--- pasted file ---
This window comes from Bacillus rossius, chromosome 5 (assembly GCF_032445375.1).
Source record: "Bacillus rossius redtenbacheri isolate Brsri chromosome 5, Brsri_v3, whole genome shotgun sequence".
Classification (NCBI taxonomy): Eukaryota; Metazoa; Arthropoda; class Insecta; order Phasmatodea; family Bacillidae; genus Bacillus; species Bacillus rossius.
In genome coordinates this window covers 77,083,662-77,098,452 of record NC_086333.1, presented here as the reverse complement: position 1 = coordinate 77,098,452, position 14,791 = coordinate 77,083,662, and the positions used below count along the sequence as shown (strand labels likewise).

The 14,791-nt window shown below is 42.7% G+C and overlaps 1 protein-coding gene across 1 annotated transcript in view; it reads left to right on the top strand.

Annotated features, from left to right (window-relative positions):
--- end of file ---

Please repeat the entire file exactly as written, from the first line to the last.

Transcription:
This window comes from Bacillus rossius, chromosome 5 (assembly GCF_032445375.1).
Source record: "Bacillus rossius redtenbacheri isolate Brsri chromosome 5, Brsri_v3, whole genome shotgun sequence".
Classification (NCBI taxonomy): Eukaryota; Metazoa; Arthropoda; class Insecta; order Phasmatodea; family Bacillidae; genus Bacillus; species Bacillus rossius.
In genome coordinates this window covers 77,083,662-77,098,452 of record NC_086333.1, presented here as the reverse complement: position 1 = coordinate 77,098,452, position 14,791 = coordinate 77,083,662, and the positions used below count along the sequence as shown (strand labels likewise).

The 14,791-nt window shown below is 42.7% G+C and overlaps 1 protein-coding gene across 1 annotated transcript in view; it reads left to right on the top strand.

Annotated features, from left to right (window-relative positions):